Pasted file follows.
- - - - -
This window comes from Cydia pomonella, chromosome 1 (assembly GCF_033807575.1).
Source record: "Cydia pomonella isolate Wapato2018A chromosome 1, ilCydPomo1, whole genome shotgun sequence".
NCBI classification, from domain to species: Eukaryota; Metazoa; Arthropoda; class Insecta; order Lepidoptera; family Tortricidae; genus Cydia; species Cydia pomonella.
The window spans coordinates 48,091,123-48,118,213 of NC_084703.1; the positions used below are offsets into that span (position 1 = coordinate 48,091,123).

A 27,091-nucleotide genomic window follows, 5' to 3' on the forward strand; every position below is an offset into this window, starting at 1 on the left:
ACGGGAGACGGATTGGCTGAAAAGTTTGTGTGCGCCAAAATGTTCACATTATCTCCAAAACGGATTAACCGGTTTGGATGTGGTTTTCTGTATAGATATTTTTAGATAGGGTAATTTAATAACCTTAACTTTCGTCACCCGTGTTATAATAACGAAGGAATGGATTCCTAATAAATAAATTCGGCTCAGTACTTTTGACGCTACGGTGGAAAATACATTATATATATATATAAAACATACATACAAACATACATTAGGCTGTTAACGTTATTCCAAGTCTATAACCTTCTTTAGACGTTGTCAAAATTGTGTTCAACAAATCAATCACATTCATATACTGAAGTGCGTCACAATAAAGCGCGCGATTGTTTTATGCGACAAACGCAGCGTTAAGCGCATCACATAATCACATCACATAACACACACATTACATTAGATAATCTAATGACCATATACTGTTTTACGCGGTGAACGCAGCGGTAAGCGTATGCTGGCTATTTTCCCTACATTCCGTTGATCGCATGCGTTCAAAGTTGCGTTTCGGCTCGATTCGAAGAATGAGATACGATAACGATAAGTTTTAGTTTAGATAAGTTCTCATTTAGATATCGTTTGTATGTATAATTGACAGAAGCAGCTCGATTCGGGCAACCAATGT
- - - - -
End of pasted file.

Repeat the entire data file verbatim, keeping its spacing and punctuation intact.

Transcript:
This window comes from Cydia pomonella, chromosome 1 (assembly GCF_033807575.1).
Source record: "Cydia pomonella isolate Wapato2018A chromosome 1, ilCydPomo1, whole genome shotgun sequence".
NCBI classification, from domain to species: Eukaryota; Metazoa; Arthropoda; class Insecta; order Lepidoptera; family Tortricidae; genus Cydia; species Cydia pomonella.
The window spans coordinates 48,091,123-48,118,213 of NC_084703.1; the positions used below are offsets into that span (position 1 = coordinate 48,091,123).

A 27,091-nucleotide genomic window follows, 5' to 3' on the forward strand; every position below is an offset into this window, starting at 1 on the left:
ACGGGAGACGGATTGGCTGAAAAGTTTGTGTGCGCCAAAATGTTCACATTATCTCCAAAACGGATTAACCGGTTTGGATGTGGTTTTCTGTATAGATATTTTTAGATAGGGTAATTTAATAACCTTAACTTTCGTCACCCGTGTTATAATAACGAAGGAATGGATTCCTAATAAATAAATTCGGCTCAGTACTTTTGACGCTACGGTGGAAAATACATTATATATATATATAAAACATACATACAAACATACATTAGGCTGTTAACGTTATTCCAAGTCTATAACCTTCTTTAGACGTTGTCAAAATTGTGTTCAACAAATCAATCACATTCATATACTGAAGTGCGTCACAATAAAGCGCGCGATTGTTTTATGCGACAAACGCAGCGTTAAGCGCATCACATAATCACATCACATAACACACACATTACATTAGATAATCTAATGACCATATACTGTTTTACGCGGTGAACGCAGCGGTAAGCGTATGCTGGCTATTTTCCCTACATTCCGTTGATCGCATGCGTTCAAAGTTGCGTTTCGGCTCGATTCGAAGAATGAGATACGATAACGATAAGTTTTAGTTTAGATAAGTTCTCATTTAGATATCGTTTGTATGTATAATTGACAGAAGCAGCTCGATTCGGGCAACCAATGT